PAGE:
Tag Archives: ISO acccreditation

Do all accreditation programmes do harm?

Muir Gray memorably wrote, All screening programmes do harm; some do good as well, and, of these, some do more good than harm at reasonable cost. The first task of any public health service is to identify beneficial programmes by … Continue reading

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ISO management accreditation is a cult

If you’re accredited by UKAS, much of this will be very familiar: TRAITS OF A CULT  Your gut feeling tells you something is wrong. Trust it. The group/guru has the total and only answer – they will make the revolution happen, … Continue reading

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Allow teams to develop their own measures

Standardising some critical areas of practice through checklists is a useful method that works well for aviation.  It is much more practicable than the never-ending tail-chasing over irrelevant issues that ISO accreditation requires.  Checklists were extended to surgery and initially showed … Continue reading

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Workplace discomfort and burnout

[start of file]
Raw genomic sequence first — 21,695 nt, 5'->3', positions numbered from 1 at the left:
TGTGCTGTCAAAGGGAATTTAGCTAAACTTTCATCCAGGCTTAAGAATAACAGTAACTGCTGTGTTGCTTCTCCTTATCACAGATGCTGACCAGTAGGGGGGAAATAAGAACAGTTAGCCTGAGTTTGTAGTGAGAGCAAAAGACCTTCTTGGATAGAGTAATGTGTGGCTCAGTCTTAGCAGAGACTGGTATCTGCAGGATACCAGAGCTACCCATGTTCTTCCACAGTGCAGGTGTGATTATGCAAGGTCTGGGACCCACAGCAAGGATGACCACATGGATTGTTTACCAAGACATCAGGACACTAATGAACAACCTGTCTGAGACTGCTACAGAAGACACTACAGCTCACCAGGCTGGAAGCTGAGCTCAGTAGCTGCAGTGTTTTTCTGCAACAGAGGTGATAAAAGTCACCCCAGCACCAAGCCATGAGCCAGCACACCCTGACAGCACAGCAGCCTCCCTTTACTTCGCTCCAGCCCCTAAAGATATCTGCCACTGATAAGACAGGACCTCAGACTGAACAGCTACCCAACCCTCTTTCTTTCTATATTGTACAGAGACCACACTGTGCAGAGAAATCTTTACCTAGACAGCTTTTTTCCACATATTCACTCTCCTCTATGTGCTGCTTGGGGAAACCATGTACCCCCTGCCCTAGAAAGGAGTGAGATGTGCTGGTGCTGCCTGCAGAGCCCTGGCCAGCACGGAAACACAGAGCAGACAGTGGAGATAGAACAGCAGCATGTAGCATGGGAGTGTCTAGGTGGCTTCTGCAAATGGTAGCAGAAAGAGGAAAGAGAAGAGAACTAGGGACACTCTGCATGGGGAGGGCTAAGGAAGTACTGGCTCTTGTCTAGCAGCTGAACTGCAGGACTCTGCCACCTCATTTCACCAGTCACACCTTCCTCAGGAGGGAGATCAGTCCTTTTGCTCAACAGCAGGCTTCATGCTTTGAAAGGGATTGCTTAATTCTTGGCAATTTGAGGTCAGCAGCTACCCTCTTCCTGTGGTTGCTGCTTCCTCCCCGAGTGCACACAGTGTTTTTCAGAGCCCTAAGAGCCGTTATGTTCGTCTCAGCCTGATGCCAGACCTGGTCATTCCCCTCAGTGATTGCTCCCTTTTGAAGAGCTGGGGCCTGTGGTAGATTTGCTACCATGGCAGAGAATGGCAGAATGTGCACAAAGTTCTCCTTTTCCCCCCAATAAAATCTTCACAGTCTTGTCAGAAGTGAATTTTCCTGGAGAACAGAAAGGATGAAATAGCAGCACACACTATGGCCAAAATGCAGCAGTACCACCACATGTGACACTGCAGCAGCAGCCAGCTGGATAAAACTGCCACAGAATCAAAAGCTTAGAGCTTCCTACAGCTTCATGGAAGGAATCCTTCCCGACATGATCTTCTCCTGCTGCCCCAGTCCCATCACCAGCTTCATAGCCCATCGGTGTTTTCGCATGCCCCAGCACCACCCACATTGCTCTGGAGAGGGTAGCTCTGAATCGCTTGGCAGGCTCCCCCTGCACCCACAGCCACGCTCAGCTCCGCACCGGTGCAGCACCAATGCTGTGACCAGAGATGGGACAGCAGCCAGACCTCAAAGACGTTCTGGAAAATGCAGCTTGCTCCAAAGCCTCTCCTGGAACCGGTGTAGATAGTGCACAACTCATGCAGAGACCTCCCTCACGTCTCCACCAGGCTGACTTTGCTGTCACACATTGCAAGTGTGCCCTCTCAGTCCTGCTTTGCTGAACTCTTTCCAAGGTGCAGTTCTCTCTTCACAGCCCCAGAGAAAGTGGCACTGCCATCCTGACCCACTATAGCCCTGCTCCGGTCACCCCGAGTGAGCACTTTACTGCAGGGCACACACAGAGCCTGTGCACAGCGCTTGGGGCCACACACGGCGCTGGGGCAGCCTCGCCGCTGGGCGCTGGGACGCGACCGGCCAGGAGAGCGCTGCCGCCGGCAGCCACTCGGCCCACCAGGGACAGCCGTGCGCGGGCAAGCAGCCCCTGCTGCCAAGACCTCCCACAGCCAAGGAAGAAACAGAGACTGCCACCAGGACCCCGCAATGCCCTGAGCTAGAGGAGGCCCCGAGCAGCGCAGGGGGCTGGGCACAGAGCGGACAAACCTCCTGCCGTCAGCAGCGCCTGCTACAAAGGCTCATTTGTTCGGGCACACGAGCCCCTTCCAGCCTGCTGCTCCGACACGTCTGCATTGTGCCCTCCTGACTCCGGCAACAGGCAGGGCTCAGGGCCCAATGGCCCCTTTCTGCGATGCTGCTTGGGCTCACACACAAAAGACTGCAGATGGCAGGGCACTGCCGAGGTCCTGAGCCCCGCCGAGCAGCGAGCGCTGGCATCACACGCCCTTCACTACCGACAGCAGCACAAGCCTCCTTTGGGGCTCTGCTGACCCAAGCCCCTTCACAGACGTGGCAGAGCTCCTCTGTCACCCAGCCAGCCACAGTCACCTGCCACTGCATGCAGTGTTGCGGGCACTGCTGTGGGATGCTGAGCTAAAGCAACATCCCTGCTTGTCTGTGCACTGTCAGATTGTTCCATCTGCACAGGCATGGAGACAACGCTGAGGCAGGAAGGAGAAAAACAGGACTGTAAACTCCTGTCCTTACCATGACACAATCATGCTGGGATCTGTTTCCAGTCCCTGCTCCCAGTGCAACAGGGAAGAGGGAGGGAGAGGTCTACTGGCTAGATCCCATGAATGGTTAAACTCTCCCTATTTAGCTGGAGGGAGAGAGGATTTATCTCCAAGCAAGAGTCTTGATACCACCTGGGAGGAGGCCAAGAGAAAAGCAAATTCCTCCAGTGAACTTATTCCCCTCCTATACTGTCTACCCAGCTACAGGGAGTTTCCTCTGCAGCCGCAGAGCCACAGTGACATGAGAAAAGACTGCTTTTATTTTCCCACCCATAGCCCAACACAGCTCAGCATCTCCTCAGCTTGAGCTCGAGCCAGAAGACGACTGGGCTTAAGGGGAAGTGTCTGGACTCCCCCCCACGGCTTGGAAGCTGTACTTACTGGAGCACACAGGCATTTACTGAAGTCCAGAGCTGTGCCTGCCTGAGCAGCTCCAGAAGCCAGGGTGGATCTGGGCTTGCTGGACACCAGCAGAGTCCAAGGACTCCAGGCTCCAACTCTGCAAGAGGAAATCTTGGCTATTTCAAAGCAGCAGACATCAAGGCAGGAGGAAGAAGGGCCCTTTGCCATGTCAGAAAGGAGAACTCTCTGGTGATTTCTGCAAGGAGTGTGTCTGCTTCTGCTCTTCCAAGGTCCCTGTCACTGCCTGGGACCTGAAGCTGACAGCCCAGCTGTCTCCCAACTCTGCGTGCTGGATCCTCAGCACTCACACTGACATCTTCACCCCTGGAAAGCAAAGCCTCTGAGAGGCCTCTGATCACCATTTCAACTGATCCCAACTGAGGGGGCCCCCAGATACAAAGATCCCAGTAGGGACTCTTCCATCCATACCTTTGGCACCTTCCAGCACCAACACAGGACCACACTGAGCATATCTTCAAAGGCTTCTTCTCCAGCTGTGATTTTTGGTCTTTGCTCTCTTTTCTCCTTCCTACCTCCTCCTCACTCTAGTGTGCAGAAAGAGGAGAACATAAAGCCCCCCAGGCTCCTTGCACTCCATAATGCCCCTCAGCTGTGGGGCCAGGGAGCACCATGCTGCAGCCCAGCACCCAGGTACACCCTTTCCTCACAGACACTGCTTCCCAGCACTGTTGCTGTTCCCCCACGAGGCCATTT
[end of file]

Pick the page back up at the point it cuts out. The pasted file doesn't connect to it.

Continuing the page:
Here is a study from Spain investigating the causes of stress in academic workplaces.  These authors found that burnout of staff is caused mainly by structural and functional elements of the organisation.  The solution is case-specific interventions rather than standardisation.  … Continue reading

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How intellectual guilds operate

“They adopt a three-phase position on a controversial new idea. The story isn’t true. The story is true, but so what? We always knew it was true.” The controversial idea behind this blog is isn’t so new.  But ISO laboratory accreditation as … Continue reading

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The slavery of audit

The Bulletin of The Royal College of Pathologists printed a perceptive letter summarising the history of audit, its move from the numeracy-based professions into clinical practice, and its growing use as a tool of political oppression: “the enslavement of human thought and endeavour … Continue reading

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A Visual Study Guide To Cognitive Biases

Here’s a beautiful graphical guide to cognitive biases: See if you can count how many biases apply in those that have taken ISO management accreditation at face value. Set this task as a project for your students!

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